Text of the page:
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Cindie's Chile Daily Journal
Travel Writing, Blog, Travelogue
Portillo, Chile to Bariloche, Argentina
(January 23 - February 29, 2004)

WB01618_.gif (290 bytes)  Previous Journal Thumbnail Photo Page for this Journal

Tim's Letter for this Journal

Next Journal  WB01620_.gif (288 bytes)
Jan 23 Portillo.  We stayed in a Hostel a rocks throw away from the customs check.  We walked back to the Casa de Cambio and changed money.  Our exchange rate was 560 Chilean pesos for 1 dollar.  Ouch, one year ago it was 1500 pesos to 1 dollar.  Our cost just tripled.  We walked down to Laguna del Inca and Hotel Portillo.  Wow what a ski area.

We were tired from riding up the Argentinean side so it was nice to take a rest day.  It was cool at night, great sleeping weather.  The hostel cost 10,000 pesos per night ($17.80)

 
Jan 24 Portillo.  Rest day.  We felt like we were staying in someone's house instead of a hostel.  We got to know the kids, mom and dad.  We even watched TV for a while.   
Jan 25 Portillo - Los Andes.     On the way down the hill we met a Swiss guy who is running around the world.   His wife drives a motorcycle alongside him.  He is running around the world for charity, he collects money for each kilometer he runs, the money is donated to a clinic who does eye surgery in foreign countries. www.runforkids.org

Eric with the Casa de Ciclista was on vacation.  We rode around looking everywhere for a place to stay.  A number hostels were full, we finally stayed in Hotel Plaza, a three star hotel, what happen to all the cheap places to stay.  It cost US38 dollar for the night.  We are blowing through the money, so no restaurants for us. 

 
Jan 26 Los Andes - Santiago.  Hopped a bus to Santiago.  We paid 1400 pesos per person ($2.40) for our bus ticket and the porter wanted to charge us 5000 pesos ($8.62) for both our bikes.  We refused and asked for a receipt.  We never go a receipt so we never paid.  We waited in Santiago for most of the day, we bought a ticket on the night bus to Temuco.  The cost was 5000 pesos ($8.62), we could have paid up to 24,000 peso ($41.38) each for a nicer bus company Tur-bus.  We stayed with the cheap one.  While we were waiting for our bus, we met Scott in the bus terminal, he gave us tons of information about riding the lake district located just east of Temuco.  He has a hostel in Santiago, we would have stayed with him if we were staying in Santiago.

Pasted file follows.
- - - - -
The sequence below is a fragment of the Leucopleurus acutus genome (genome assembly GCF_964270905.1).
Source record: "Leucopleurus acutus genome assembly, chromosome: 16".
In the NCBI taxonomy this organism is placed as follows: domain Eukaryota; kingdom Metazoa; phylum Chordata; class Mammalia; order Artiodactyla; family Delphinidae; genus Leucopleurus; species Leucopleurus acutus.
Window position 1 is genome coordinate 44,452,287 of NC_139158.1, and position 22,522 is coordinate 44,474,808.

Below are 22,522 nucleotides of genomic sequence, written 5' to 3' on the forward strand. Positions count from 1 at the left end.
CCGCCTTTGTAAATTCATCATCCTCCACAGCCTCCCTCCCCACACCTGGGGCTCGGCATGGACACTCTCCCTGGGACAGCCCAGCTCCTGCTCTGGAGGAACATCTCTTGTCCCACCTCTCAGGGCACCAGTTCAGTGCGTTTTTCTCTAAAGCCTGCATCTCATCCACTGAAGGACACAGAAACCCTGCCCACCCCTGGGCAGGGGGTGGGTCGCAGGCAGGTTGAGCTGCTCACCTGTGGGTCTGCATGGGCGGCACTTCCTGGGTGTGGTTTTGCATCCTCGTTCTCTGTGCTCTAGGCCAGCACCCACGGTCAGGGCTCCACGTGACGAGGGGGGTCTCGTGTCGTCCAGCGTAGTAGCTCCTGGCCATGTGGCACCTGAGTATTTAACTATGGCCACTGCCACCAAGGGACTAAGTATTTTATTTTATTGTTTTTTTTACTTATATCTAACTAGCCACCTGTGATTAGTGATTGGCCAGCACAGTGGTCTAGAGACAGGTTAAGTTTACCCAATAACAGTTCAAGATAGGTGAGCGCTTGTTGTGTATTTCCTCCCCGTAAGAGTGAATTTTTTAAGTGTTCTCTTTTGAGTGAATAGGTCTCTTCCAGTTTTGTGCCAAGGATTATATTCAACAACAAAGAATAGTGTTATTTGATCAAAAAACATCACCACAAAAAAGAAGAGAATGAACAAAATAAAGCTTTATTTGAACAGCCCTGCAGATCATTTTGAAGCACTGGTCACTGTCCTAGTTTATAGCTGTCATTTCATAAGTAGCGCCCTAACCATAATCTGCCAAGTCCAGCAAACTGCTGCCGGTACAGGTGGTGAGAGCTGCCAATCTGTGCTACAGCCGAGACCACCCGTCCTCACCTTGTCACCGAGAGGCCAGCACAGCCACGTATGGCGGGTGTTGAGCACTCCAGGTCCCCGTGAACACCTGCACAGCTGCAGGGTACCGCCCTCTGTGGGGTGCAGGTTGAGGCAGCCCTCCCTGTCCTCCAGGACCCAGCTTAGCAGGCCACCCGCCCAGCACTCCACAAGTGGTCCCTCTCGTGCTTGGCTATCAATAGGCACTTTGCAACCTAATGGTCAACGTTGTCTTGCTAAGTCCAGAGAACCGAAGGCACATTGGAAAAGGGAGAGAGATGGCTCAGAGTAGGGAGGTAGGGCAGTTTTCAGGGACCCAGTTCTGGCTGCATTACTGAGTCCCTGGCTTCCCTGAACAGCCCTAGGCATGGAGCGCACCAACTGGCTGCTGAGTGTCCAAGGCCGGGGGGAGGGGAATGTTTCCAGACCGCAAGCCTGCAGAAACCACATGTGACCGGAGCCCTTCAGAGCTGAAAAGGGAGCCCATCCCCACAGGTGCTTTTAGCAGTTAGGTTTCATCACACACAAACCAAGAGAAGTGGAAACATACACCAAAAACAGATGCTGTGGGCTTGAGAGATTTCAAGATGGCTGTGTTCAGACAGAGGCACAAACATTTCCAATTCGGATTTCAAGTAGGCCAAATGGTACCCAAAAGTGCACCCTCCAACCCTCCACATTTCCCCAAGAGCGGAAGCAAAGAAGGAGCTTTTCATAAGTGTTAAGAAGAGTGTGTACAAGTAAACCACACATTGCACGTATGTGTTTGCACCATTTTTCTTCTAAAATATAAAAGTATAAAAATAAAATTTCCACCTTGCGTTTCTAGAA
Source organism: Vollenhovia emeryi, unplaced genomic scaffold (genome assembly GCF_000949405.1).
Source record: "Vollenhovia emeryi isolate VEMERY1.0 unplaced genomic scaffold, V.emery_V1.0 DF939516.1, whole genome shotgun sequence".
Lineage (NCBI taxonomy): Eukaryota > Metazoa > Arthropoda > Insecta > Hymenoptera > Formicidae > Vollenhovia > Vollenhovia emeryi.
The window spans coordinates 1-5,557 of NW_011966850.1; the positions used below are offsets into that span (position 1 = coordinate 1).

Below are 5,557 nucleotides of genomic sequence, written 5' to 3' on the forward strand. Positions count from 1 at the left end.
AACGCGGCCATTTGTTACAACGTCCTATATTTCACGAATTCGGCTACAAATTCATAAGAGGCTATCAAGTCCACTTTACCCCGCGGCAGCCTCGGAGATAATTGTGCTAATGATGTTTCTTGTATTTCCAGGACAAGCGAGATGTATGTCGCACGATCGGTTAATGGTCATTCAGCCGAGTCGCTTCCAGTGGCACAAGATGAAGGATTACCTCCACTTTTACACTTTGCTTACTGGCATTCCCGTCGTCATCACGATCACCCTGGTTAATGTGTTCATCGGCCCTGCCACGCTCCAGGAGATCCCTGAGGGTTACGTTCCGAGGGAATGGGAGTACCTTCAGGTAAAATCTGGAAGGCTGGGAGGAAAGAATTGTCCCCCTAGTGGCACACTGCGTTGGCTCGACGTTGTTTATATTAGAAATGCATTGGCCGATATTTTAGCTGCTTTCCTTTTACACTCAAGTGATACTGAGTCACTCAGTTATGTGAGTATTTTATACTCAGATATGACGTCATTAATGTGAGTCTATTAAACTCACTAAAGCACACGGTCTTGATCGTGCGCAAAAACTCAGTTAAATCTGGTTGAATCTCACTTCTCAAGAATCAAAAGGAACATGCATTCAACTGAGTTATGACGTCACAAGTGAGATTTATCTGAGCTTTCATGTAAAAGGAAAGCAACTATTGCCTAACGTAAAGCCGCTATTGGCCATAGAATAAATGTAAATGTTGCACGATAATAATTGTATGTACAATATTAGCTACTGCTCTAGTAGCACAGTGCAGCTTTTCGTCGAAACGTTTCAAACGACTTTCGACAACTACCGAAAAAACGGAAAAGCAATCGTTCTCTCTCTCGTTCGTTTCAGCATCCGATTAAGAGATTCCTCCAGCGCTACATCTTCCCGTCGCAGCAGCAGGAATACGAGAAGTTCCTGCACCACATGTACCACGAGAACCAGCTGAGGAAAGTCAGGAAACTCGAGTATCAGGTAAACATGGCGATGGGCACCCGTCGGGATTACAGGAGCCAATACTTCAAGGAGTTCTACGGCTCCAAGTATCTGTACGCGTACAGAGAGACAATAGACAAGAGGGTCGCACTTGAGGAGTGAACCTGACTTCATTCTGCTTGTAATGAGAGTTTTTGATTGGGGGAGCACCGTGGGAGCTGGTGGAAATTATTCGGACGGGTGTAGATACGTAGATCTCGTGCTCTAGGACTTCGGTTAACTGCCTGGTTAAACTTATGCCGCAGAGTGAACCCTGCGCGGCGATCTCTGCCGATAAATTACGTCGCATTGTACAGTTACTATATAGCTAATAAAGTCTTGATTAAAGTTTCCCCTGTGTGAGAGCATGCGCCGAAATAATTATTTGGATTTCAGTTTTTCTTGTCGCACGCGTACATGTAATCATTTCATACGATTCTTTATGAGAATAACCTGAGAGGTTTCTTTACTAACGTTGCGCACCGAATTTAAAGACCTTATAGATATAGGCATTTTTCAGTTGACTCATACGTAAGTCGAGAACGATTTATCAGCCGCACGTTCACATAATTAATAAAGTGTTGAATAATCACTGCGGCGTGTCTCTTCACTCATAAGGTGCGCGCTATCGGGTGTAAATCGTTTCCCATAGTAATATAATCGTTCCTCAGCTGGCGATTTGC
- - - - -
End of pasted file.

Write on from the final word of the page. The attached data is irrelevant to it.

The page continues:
Jan 27 Santiago - Temuco. We caught the bus at about 11:30 pm, it was pure chaos getting on the bus, no orderly line just pushing and shoving.  They told us each bike would cost 2000 pesos ($3.45), and we would get a receipt.  Amazing enough I slept most of the bus ride.  We arrived early in the morning, the streets were deserted, and it was cool almost cold.  Oh I like it.  Tim waited in the plaza while I checked out a number of hostels.  The cheapest hostel I could find is 9000 pesos ($15.00), without private bath, includes breakfast.  Hostel Millaray.

Found the post office, bike shop, cash machine, and grocery store.  Everything is compact and in the down town area.  We also watched a movie, The Last Samurai, it was entertaining, however, every movie seems to be about war these days.

 
Jan. 28 Temuco.  We wanted to do laundry today but the electricity went out in town for most of the day, we could not internet or see a movie either.  The storm was not that strong so I can only assume that they had an accident somewhere.  Times like this is when I realize how much we depend on electricity.  When we are in our tent we do not need electricity, but as Tim points out we are prepared for that, we have batteries.  The lights came back on just about sunset, 9:30 pm.  
Jan 29 Temuco.  One more day here, we need to finish our chores, post office, laundry ect.  We leave tomorrow.  I am excited, we now have a very interesting route planned, with views of waterfalls, volcanoes, lakes and ancient trees.  I will try to keep all the details so others can follow.   
Jan 30 Temuco - Curacautin  Camped at Trahuilco they charge 4000 pesos ($6.83).  Tailwind.  We met Suzanne from Munich Germany.  She is traveling alone, she is the first solo women bike tourist I have met on the road.  We looked at our itineraries and they are about the same for the next two weeks or so.  We decided to ride together.